Jamaicans Urged to Practise Proper Vector-Control Measures

Photo: Rudranath Fraser Chief Medical Officer in the Ministry of Health, Dr. Winston De La Haye, speaking at a Jamaica Information Service (JIS) ‘Think Tank’ on January 4.

Story Highlights

  • The Ministry of Health is urging members of the public to practise proper vector-control measures to safeguard against the threat of Malaria.
  • At the beginning of 2017, Jamaican health authorities identified two imported cases of Malaria.
  • Persons are advised to apply mosquito repellent that contains DEET; wear long sleeved, light-coloured clothing; install screens on doors and windows; and to consider sleeping under mosquito nets.

The Ministry of Health is urging members of the public to practise proper vector-control measures to safeguard against the threat of Malaria.

At the beginning of 2017, Jamaican health authorities identified two imported cases of Malaria.

On January 5, one confirmed case was reported by the National Public Health Laboratory. The second, case which was reported by a private laboratory on January 6 is being retested. The result is pending.

Chief Medical Officer (CMO) in the Ministry, Dr. Winston De La Haye, told JIS News that while “there is no cause for alarm at this time,” he is encouraging persons to practise proper vector-control measures and to be cautious.

“We must have our mosquito repellent. That should be a standard practice in Jamaica, in addition to ridding anywhere in and around the home of mosquito breeding sites,” he said.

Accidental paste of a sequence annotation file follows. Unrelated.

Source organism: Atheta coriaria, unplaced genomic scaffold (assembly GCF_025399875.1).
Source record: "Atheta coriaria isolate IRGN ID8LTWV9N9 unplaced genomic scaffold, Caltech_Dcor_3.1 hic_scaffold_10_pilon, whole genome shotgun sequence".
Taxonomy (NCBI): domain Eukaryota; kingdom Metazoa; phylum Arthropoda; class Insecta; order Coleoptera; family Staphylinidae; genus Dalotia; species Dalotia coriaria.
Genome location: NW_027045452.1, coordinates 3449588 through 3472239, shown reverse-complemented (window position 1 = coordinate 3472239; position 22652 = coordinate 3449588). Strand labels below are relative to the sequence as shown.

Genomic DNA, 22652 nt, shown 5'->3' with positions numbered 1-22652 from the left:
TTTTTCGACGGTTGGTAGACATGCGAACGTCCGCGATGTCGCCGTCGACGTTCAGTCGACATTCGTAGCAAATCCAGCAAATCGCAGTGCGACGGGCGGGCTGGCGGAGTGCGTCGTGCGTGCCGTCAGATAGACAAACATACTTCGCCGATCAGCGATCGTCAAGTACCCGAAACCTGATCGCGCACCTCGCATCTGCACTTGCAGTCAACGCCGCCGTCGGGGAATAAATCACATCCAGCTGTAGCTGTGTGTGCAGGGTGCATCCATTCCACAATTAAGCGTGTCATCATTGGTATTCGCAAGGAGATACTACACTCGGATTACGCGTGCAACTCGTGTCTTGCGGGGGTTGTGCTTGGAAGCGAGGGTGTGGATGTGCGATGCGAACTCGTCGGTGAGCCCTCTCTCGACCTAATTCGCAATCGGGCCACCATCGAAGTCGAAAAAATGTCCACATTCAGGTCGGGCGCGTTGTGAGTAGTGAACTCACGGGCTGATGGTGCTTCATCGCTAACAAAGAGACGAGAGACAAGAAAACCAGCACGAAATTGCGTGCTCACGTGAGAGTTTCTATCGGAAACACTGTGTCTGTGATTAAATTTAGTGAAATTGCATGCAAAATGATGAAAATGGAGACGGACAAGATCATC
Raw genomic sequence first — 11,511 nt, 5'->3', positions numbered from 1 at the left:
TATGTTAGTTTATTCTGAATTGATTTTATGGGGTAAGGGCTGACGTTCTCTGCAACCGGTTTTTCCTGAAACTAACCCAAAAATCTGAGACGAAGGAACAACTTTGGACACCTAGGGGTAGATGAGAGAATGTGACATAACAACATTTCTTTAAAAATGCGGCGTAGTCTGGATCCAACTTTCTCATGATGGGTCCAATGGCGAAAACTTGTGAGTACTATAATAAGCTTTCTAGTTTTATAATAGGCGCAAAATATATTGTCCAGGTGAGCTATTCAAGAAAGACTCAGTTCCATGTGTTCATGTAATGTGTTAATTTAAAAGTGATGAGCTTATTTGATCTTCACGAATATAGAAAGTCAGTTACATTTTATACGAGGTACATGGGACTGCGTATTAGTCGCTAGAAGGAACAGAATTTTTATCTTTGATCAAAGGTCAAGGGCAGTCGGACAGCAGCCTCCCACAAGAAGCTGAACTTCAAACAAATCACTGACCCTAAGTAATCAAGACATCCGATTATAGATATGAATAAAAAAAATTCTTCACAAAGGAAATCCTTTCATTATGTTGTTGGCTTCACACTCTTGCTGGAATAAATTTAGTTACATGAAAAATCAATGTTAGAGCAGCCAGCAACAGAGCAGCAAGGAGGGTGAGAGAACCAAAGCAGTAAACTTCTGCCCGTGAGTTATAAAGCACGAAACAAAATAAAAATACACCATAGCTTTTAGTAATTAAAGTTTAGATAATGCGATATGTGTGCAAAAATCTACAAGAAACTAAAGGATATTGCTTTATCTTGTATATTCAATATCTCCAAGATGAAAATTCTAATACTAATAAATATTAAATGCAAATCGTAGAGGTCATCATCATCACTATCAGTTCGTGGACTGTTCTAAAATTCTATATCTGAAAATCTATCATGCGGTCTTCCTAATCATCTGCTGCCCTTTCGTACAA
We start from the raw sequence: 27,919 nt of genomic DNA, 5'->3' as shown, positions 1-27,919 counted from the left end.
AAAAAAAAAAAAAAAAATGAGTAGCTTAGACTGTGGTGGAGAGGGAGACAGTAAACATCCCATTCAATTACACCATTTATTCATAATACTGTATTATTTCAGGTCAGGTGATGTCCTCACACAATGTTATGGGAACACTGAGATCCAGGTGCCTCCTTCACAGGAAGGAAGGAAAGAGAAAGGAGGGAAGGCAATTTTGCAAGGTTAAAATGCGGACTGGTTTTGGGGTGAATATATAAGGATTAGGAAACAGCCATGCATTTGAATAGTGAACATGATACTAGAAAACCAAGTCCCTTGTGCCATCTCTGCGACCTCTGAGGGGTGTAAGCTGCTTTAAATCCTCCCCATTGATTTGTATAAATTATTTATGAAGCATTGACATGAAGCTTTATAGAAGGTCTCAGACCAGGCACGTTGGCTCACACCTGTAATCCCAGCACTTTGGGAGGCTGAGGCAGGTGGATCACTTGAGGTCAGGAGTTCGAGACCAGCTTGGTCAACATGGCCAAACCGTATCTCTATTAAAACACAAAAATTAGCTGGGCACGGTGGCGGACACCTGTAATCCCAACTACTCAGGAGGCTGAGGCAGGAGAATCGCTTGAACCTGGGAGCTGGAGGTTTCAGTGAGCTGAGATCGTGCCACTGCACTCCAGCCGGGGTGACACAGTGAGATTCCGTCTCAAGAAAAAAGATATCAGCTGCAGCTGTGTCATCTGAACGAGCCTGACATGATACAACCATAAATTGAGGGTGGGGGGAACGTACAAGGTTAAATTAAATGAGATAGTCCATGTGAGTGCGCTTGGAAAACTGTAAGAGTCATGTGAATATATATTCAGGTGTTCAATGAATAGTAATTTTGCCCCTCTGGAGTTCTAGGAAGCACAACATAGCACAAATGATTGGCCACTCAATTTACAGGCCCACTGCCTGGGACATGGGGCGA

Persons are advised to apply mosquito repellent that contains DEET; wear long sleeved, light-coloured clothing; install screens on doors and windows; and to consider sleeping under mosquito nets.

They should also cover water-storage drums and clean roof gutters, air conditioning and refrigerator trays and regularly clean dish drainers and flower pots to remove mosquito eggs.

Dr. De La Haye is advising persons to, at least once per week, search for and destroy possible breeding sites and cover drums where drinking water is stored. He is also urging persons to scrub water containers to remove any mosquito larvae and to punch holes in discarded receptacles.

Tyres and 55-gallon water-storage drums have been found to be the major breeding sites for mosquitoes.

Householders are also being encouraged to open windows and doors whenever fogging exercises are taking place in their communities.

The CMO noted that persons who recently travelled to countries where malaria is endemic are questioned by public-health officials as a safety measure.

“It helps to keep us malaria-free and we want to keep it that way,” Dr. De La Haye said.

The disease is spread through the bite of the malaria-infected Anopheles mosquito. Symptoms include fever, chills, headache, sweating, fatigue, nausea and vomiting.

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